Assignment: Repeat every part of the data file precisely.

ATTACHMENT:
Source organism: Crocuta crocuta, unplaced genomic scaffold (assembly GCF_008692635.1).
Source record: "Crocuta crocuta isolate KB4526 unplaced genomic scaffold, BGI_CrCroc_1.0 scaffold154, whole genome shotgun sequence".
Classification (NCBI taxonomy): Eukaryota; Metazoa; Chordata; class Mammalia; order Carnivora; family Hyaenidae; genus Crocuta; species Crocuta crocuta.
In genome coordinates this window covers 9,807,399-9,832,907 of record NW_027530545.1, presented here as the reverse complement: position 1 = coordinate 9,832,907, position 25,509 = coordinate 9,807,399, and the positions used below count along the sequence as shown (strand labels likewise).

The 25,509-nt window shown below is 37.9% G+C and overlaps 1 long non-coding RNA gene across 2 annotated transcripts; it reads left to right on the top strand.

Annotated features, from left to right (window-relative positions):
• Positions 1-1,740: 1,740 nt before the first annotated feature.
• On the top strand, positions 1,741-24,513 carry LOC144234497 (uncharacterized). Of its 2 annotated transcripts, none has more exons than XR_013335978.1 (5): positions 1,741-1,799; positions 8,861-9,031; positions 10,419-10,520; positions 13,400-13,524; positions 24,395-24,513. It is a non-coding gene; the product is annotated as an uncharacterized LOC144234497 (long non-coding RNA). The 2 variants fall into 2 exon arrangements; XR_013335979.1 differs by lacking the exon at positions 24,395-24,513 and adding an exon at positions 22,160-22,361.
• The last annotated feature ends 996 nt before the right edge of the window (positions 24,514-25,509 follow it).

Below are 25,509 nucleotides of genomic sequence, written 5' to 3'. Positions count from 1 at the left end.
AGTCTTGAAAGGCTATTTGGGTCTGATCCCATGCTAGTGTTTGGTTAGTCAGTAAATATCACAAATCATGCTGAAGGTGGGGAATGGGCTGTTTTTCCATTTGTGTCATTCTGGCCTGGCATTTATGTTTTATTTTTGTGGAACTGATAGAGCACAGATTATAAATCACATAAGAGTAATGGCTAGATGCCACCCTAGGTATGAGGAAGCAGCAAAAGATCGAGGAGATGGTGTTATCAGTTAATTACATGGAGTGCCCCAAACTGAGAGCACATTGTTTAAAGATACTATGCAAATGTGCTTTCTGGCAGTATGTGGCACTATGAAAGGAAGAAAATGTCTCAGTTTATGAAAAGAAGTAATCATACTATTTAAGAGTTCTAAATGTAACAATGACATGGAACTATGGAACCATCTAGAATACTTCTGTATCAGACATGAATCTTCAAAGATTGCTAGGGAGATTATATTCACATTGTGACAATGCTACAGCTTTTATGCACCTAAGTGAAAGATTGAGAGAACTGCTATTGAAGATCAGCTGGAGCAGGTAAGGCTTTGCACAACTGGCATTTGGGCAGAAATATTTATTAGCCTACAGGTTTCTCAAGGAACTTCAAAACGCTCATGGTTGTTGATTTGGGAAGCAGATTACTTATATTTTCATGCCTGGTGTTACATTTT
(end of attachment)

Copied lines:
Source organism: Crocuta crocuta, unplaced genomic scaffold (assembly GCF_008692635.1).
Source record: "Crocuta crocuta isolate KB4526 unplaced genomic scaffold, BGI_CrCroc_1.0 scaffold154, whole genome shotgun sequence".
Classification (NCBI taxonomy): Eukaryota; Metazoa; Chordata; class Mammalia; order Carnivora; family Hyaenidae; genus Crocuta; species Crocuta crocuta.
In genome coordinates this window covers 9,807,399-9,832,907 of record NW_027530545.1, presented here as the reverse complement: position 1 = coordinate 9,832,907, position 25,509 = coordinate 9,807,399, and the positions used below count along the sequence as shown (strand labels likewise).

The 25,509-nt window shown below is 37.9% G+C and overlaps 1 long non-coding RNA gene across 2 annotated transcripts; it reads left to right on the top strand.

Annotated features, from left to right (window-relative positions):
• Positions 1-1,740: 1,740 nt before the first annotated feature.
• On the top strand, positions 1,741-24,513 carry LOC144234497 (uncharacterized). Of its 2 annotated transcripts, none has more exons than XR_013335978.1 (5): positions 1,741-1,799; positions 8,861-9,031; positions 10,419-10,520; positions 13,400-13,524; positions 24,395-24,513. It is a non-coding gene; the product is annotated as an uncharacterized LOC144234497 (long non-coding RNA). The 2 variants fall into 2 exon arrangements; XR_013335979.1 differs by lacking the exon at positions 24,395-24,513 and adding an exon at positions 22,160-22,361.
• The last annotated feature ends 996 nt before the right edge of the window (positions 24,514-25,509 follow it).

Below are 25,509 nucleotides of genomic sequence, written 5' to 3'. Positions count from 1 at the left end.
AGTCTTGAAAGGCTATTTGGGTCTGATCCCATGCTAGTGTTTGGTTAGTCAGTAAATATCACAAATCATGCTGAAGGTGGGGAATGGGCTGTTTTTCCATTTGTGTCATTCTGGCCTGGCATTTATGTTTTATTTTTGTGGAACTGATAGAGCACAGATTATAAATCACATAAGAGTAATGGCTAGATGCCACCCTAGGTATGAGGAAGCAGCAAAAGATCGAGGAGATGGTGTTATCAGTTAATTACATGGAGTGCCCCAAACTGAGAGCACATTGTTTAAAGATACTATGCAAATGTGCTTTCTGGCAGTATGTGGCACTATGAAAGGAAGAAAATGTCTCAGTTTATGAAAAGAAGTAATCATACTATTTAAGAGTTCTAAATGTAACAATGACATGGAACTATGGAACCATCTAGAATACTTCTGTATCAGACATGAATCTTCAAAGATTGCTAGGGAGATTATATTCACATTGTGACAATGCTACAGCTTTTATGCACCTAAGTGAAAGATTGAGAGAACTGCTATTGAAGATCAGCTGGAGCAGGTAAGGCTTTGCACAACTGGCATTTGGGCAGAAATATTTATTAGCCTACAGGTTTCTCAAGGAACTTCAAAACGCTCATGGTTGTTGATTTGGGAAGCAGATTACTTATATTTTCATGCCTGGTGTTACATTTT